Free Serger Sewing Tip #3:
How to Sew a Rolled-Hem Napkin

Posted by on Sep 9, 2012 in Quilting, Sewing | Comments


 

 

If you enjoyed this free sewing tip, be sure to sign up for Amy Alan’s “Beginner Serger Sewing” course on Craftsy.

Video transcription:

Hi I’m Amy Alan with Craftsy.com, and today I’m going to show you how to make rolled-hem napkins. The first thing I want to show you is how my serger is threaded. So if I just remove my waste collector and open up the front of the serger, I’ll turn this so you can see, that I have in my lower looper, both my upper looper and my lower one, I have this is called wooly nylon, it is also called a textured nylon. And here in my right needle I just have polyester serger thread.

So I’m using my right needle so that the stitch can be really close to the edge. My cutting width is brought all the way down, so is my stitch length, it’s all the way down to one so it’s very, very small.

So I’ve already run off a thread chain, so I have that back here. It’s very narrow. And I’m going to go ahead and stitch the first side of my napkin. Now I’m using linen, you can use whatever you’d like. And I want to make sure, especially with linen because it gets lots of little fibers that hang off the edge, that I just barely trim that edge as I sew it. Put it under my foot. You see that it stitches slowly because we’re making a very tight stitch. Now the great thing about using this wooly nylon is you can see the stitch is really filled in so it’s very beautiful. When you get towards the end of your napkin, go ahead and leave a long thread tail so you have something to hold on to when we start on the next side.

Now here’s a little secret, it’s called thread chain. So I have this, and I’m going to do a little bit of chain stitching where I don’t even have to cut this. Because I’m just going to go right down the next side, I can just bring this to the front of my machine, as long as it’s long enough to get it under that foot. And I’m going to just hold onto this thread chain while I feed it under the foot. Now something to look for right here before my linen hits my needle is whether or not the fabric is sort of stuck near me and is not feeding under correctly. So I’m going to get a little bit closer to the needle. And I’m going to stop, and I’m going to lift my foot just ever so slightly to let the fabric just sort of re-shift, so that I can get a much nicer corner. If I hadn’t re-shifted the fabric underneath the foot we’d have a very pointed corner, or you’ll see that the stitch won’t actually catch on the edge of the fabric. So it’s really good to readjust that.

So once you finish going down the side of your napkin, you need to finish that little edge. I have something here called “fray check,” I love this stuff; it’s just a little bit of a seam sealant. So I open this up, I’ll just dab this on this corner. One little dot is enough it’ll really soak into that wooly nylon. And I’ll just clip that thread. So you’ll find sometimes that you’ll get kind of a hard corner. If you want it to stay nice and soft while the fray check is still wet you can take it over the iron and steam it. That will keep it from being just a little too hard on the corner.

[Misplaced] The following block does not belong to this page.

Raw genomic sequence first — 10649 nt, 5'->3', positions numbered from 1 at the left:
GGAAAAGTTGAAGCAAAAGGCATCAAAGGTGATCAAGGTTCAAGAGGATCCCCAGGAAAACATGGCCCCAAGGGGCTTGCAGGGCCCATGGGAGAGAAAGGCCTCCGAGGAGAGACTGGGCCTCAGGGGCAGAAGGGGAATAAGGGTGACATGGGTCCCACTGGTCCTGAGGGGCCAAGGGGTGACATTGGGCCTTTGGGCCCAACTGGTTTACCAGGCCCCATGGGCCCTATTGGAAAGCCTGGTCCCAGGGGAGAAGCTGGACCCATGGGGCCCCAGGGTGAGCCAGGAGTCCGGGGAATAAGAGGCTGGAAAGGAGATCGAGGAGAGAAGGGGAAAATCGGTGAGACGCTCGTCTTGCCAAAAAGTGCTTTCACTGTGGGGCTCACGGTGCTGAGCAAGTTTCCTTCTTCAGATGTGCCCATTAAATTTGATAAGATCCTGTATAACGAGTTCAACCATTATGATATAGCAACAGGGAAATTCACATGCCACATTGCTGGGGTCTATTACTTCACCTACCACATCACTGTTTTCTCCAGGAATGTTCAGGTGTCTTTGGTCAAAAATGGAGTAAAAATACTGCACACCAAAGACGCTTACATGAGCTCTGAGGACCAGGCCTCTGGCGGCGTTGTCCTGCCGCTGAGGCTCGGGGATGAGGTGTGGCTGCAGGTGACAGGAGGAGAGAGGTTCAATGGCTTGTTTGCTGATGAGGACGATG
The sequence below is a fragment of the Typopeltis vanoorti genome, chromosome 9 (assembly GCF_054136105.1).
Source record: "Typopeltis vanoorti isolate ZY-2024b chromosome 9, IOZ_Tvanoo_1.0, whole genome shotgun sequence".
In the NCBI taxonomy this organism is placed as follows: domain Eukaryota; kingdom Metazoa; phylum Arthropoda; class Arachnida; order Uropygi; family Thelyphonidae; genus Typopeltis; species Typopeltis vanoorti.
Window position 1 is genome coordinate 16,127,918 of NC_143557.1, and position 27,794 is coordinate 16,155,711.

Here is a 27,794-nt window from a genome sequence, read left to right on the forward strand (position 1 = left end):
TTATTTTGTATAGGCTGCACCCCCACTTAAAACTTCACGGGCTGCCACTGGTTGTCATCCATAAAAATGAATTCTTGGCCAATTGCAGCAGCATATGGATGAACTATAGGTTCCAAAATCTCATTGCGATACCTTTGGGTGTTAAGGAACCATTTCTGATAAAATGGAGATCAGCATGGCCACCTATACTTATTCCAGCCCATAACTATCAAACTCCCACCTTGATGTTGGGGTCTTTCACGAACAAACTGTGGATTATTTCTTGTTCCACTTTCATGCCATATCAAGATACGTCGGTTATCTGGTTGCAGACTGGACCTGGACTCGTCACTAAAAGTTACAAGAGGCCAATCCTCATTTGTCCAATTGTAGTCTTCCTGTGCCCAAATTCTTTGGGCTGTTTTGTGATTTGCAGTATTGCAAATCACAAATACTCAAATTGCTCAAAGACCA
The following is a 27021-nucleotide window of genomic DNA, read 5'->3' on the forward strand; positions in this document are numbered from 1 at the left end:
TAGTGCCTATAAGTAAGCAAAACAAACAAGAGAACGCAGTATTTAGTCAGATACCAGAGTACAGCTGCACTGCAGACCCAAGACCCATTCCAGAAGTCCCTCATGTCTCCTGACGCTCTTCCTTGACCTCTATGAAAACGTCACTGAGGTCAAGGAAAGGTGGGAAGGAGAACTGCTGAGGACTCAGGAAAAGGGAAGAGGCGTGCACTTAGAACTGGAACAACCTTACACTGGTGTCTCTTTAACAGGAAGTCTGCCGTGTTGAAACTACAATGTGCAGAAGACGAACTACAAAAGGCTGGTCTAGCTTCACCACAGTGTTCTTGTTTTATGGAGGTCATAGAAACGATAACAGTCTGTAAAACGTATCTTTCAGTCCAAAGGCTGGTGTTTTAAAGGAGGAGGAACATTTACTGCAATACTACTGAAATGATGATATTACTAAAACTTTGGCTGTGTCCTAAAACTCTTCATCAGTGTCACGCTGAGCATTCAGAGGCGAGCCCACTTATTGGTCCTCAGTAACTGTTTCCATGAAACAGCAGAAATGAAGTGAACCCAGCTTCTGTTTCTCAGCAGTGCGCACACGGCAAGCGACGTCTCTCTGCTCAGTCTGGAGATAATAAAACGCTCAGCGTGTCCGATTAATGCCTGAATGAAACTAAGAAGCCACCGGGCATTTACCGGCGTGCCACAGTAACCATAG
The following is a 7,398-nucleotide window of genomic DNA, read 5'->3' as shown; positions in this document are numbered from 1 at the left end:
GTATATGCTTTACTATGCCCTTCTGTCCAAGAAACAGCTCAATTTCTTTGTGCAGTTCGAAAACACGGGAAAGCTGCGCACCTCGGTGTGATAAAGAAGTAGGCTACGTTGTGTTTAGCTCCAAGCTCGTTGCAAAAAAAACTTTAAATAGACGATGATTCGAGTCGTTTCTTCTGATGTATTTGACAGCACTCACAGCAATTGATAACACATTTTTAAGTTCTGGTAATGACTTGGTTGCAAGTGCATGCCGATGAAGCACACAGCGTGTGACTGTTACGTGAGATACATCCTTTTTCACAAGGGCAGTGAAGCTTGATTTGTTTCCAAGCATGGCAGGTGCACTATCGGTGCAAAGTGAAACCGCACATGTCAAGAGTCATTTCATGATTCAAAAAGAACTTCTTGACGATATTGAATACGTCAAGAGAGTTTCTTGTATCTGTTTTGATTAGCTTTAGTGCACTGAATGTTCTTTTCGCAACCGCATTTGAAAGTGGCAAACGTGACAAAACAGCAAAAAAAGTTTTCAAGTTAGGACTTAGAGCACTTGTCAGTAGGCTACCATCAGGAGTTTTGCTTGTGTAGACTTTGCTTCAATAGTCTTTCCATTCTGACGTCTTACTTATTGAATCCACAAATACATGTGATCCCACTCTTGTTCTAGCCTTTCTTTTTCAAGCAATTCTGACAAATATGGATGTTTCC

So here’s our finished napkin edge. As you can see it’s all nice and filled in with that beautiful wooly nylon. If you’re interested in learning more about different decorative threads and your serger, you can come take my class on Craftsy.com, Beginner Serging with Amy Alan. I hope to see you there!

 

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Comments

  1. Lin says:

    I am so glad to see that Craftsy is offering a serger class. Maybe I can use mine for more than rolled hems now!! Thanks!

  2. Susan Benjamin says:

    Thank you so much for the mini lessons. I am enjoying learning with you.

  3. Katherine says:

    I love the way Amy Alan teaches! She is so cheerful, imformative and professional. The classes are easy to follow and she doesn’t waste time. Thank you, Amy!

  4. Cindy Bullock says:

    I am making face covering for someone who does massage therapy on Veterans. They are most circular and have no problem with serging those areas. In the middle of the garment is an opening that goes up to a point a little more than midway up the garment. Do you have any suggestions on how I can finish that point without making a mess of the garment? I appreciate any suggestions you could offer. Thank you

  5. Alison Davis says:

    Hi, can I ask why you don’t use woolly nylon in all the threaders.